Carol Linnitt Fairy Creek

A Conservative election campaign proposal is raising alarm bells

Erin O’Toole’s party is bringing back talk of protecting ‘critical’ infrastructure for the 2021 federal election. The pledge is sparking concerns about the right to freely protest
BECOME A MEMBER
The Narwhal's masthead logo
AUG. 19, 2021

A Conservative proposal is raising alarm bells

Erin O’Toole’s party is bringing back talk of protecting ‘critical’ infrastructure. The election pledge is sparking concerns about the right to freely protest

Protesters and police at the Fairy Creek blockades
Between the droughts and the wildfires and the heat dome and just the general sense that the world is melting right now, there seems to be an all-around heightened tenor to conversations about climate change.

Add in the devastating warning issued last week from the Intergovernmental Panel on Climate Change, and suddenly all those sit-ins and demonstrations and marches don’t feel like a fringe reflection of eco-extremists, but instead what people who care about the future of the planet might want to do in their spare time.

Just as the need to address climate change is growing more urgent, though, the very act of protest in Canada could become a lot more risky. In fact, a plan to prevent the very kind of protest we’ve seen around energy infrastructure and Indigenous land rights is part and parcel of the election platform of the Conservative Party of Canada.

“Peaceful protest is a fundamental right in Canada, but respect for the rule of law means that illegal blockades that shut down critical infrastructure, threaten access to vital supplies, or endanger lives cannot be tolerated,” reads the proposal, which cites the 2020 rail protests tied to the Coastal GasLink pipeline project.

It would have been easy to miss the mention of the “Critical Infrastructure Protection Act” in the 160-page Conservative platform, but thankfully it didn’t escape the attention of reporter Fatima Syed, who dug into all the details for this story in The Narwhal.

The Conservatives declined to share any further details on the legislation, promising to offer more information at some point in this election campaign.

But those who did comment expressed concern about what it could mean for Indigenous land defenders and others seeking to advocate for robust responses to the climate crisis. Some also noted that it appears to be political posturing at a time when we need it least.

“The proposal really seems to be focused on trying to divide, when what we really need to be doing is putting in place laws and policies that inspire us and empower people to come together and confront the climate crisis,” said Tony Mass, director of legislative affairs at Ecojustice.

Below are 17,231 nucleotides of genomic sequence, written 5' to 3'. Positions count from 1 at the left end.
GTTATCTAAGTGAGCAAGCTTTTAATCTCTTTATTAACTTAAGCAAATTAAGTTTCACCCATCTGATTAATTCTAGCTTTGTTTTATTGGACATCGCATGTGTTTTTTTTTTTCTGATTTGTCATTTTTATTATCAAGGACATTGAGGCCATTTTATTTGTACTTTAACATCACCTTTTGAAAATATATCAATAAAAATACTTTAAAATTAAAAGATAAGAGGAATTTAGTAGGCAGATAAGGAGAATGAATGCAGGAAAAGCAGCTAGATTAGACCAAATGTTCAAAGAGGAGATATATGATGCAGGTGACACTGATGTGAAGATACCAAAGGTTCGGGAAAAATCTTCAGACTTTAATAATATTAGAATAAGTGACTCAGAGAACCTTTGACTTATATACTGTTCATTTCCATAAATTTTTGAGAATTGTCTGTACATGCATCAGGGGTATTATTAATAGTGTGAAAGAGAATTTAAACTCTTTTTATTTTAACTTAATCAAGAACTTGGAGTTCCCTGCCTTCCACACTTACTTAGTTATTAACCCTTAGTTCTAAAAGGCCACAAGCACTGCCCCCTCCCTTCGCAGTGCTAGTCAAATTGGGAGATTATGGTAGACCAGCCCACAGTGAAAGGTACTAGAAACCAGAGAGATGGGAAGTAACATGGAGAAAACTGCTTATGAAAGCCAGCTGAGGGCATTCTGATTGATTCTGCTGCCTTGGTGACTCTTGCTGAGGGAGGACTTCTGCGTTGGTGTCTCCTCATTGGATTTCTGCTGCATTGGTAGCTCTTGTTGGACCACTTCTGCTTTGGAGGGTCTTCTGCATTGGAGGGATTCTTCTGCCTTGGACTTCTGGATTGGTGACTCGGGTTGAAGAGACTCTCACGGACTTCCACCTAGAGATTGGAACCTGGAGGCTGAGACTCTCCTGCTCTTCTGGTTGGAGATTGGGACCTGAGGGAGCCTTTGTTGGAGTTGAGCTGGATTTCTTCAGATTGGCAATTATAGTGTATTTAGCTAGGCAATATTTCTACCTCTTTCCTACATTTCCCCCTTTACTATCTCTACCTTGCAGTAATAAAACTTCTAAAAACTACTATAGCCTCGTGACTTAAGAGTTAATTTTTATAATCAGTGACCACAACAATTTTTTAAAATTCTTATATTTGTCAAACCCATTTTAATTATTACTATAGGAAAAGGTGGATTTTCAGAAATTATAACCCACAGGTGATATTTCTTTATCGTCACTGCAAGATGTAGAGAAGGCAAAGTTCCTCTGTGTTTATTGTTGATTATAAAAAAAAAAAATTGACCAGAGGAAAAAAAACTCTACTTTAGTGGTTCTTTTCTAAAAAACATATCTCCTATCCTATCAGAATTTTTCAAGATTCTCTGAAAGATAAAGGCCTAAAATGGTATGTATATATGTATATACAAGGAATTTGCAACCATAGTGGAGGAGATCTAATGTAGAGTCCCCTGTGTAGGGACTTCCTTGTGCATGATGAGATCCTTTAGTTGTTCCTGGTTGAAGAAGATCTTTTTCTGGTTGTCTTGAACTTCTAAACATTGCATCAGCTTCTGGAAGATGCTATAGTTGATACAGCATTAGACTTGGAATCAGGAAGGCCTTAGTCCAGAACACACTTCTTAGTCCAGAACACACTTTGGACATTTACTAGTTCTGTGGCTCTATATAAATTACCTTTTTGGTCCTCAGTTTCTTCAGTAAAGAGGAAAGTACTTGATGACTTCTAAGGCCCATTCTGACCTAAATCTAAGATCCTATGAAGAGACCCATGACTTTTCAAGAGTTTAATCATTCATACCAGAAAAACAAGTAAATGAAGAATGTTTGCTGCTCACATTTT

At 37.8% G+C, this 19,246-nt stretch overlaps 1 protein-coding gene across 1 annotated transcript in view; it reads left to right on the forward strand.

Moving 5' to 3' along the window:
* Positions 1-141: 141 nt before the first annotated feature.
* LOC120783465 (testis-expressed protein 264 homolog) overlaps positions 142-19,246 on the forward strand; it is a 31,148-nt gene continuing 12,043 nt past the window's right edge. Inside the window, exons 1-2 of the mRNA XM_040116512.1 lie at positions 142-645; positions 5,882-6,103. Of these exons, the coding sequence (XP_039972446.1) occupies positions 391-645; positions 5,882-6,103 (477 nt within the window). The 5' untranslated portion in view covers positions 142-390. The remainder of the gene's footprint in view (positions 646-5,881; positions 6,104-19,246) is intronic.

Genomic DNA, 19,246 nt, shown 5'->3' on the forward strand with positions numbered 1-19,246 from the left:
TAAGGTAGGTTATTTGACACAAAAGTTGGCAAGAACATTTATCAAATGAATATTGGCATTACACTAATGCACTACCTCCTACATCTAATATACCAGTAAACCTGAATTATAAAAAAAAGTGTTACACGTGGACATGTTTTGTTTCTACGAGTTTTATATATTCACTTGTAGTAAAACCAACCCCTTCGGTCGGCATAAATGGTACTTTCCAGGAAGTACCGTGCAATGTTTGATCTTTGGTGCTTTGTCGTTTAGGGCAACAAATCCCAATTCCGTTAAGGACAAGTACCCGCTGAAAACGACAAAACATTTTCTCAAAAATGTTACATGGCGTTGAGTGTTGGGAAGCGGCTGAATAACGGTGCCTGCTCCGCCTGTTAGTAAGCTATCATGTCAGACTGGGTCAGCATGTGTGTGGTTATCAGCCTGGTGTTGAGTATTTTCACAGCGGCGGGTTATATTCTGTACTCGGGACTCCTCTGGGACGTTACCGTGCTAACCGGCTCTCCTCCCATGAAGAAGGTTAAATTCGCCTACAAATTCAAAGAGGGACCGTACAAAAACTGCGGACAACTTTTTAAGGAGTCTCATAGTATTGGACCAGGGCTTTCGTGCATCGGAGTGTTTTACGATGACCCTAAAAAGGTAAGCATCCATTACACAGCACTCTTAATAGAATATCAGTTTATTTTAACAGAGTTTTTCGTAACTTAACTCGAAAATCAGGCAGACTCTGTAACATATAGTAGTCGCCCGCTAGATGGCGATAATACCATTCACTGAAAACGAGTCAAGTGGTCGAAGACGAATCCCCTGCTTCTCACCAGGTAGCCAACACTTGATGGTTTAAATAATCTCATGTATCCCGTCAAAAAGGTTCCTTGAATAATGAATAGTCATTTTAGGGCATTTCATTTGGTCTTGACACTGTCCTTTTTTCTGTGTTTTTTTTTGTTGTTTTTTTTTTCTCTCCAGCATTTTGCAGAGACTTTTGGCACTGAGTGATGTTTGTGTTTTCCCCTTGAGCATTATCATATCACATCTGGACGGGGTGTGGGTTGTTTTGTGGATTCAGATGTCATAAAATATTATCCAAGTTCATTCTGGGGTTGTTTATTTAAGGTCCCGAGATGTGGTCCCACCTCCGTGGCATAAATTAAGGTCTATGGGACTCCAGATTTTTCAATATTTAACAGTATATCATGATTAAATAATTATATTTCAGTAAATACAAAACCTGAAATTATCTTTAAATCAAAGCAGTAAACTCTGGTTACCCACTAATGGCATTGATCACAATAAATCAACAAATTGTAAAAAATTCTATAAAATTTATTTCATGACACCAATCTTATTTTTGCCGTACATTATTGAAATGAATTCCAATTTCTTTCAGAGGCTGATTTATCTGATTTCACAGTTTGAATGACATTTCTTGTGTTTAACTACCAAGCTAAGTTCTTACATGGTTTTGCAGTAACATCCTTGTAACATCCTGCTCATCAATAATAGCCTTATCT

(Interestingly, Alberta enacted legislation targeting those who protest along “critical” infrastructure like pipelines and rail lines last year in a law that is now facing a constitutional challenge.) 

So how exactly should our leaders be tackling the climate crisis? And what issues would you like to see The Narwhal zoom in on during this federal campaign? Drop us a line to let us know. We’ve got plenty of more election coverage in the, ahem, pipes.

Take care and stay aware,

Arik Ligeti
Audience engagement editor
Arik Ligeti headshot

P.S. You’ll see that we’ve got a fancy new design for our newsletter — we hope you approve! It’s our attempt at bringing the beautiful look and feel of The Narwhal’s website to your email inbox each week. And we’re always open to suggestions for improvement. Thanks for being a subscriber!
 
A Narwhal supporter wearing one of our awesome T-shirts

Support independent  journalism

The Narwhal is ad-free, non-profit and supported by readers like you.

Become a Narwhal

This week in The Narwhal

Leigh Joseph, a Sḵwx̱wú7mesh (Squamish) ethnobotanist, harvests devil's club in the Cheakamus River watershed near Whistler, B.C.
Meet the Cheakamus, the only community forest to develop carbon offsets in B.C.
By Stephanie Wood
It may be lesser known than the poster-child Great Bear Rainforest, but the humble Cheakamus forest near Whistler is charting new territory when it comes to sustainable timber harvest that outlaws clearcuts, respects Indigenous governance and combats the climate emergency.


READ MORE
 
Bella Coola, in the territory of the Nuxalk Nation, which issued an eviction notice to Juggernaut Exploration on Monday.
Nuxalk Nation issues eviction notice to B.C. exploration company, igniting calls for mining reform
By Matt Simmons
READ MORE
Fire burns on land
How Indigenous cultural burning practices benefit biodiversity
By Sara Wickham, Andrew Trant, Emma Davis and Kira Hoffman
READ MORE

What we’re reading

Tyee article: RCMP Has Spent Almost $20 Million Policing Wet’suwet’en Territory
Globe article: Five climate myths the world can finally retire
GIF of dog licking tablet screen
When The Narwhal’s visual journalism is so stunning, it can be hard to tell it’s only 2D. Get your pals to sign up for our redesigned newsletter so they too can be transfixed by our immersive storytelling.
Subscribe to this newsletter

View this e-mail in your browser

You are on this list because you signed up to receive The Narwhal’s newsletter.  
You can update your preferences or unsubscribe from this list

*|HTML:LIST_ADDRESS_HTML|* *|END:IF|*

Copyright © *|CURRENT_YEAR|* *|LIST:COMPANY|*, all rights reserved.
The Narwhal has arrived in Ontario!

Guess what? We just launched an Ontario bureau. Keep up with the latest scoops by signing up for a weekly dose of our ad‑free, independent journalism.

‘We need to learn to do things faster’: Canada’s new environment minister talks climate — and compromise

Canada’s new environment and climate change minister has some first-hand experience when it comes to living in a resource town that goes through boom and...

Continue reading

Recent Posts

Help power our ad-free, non‑profit journalism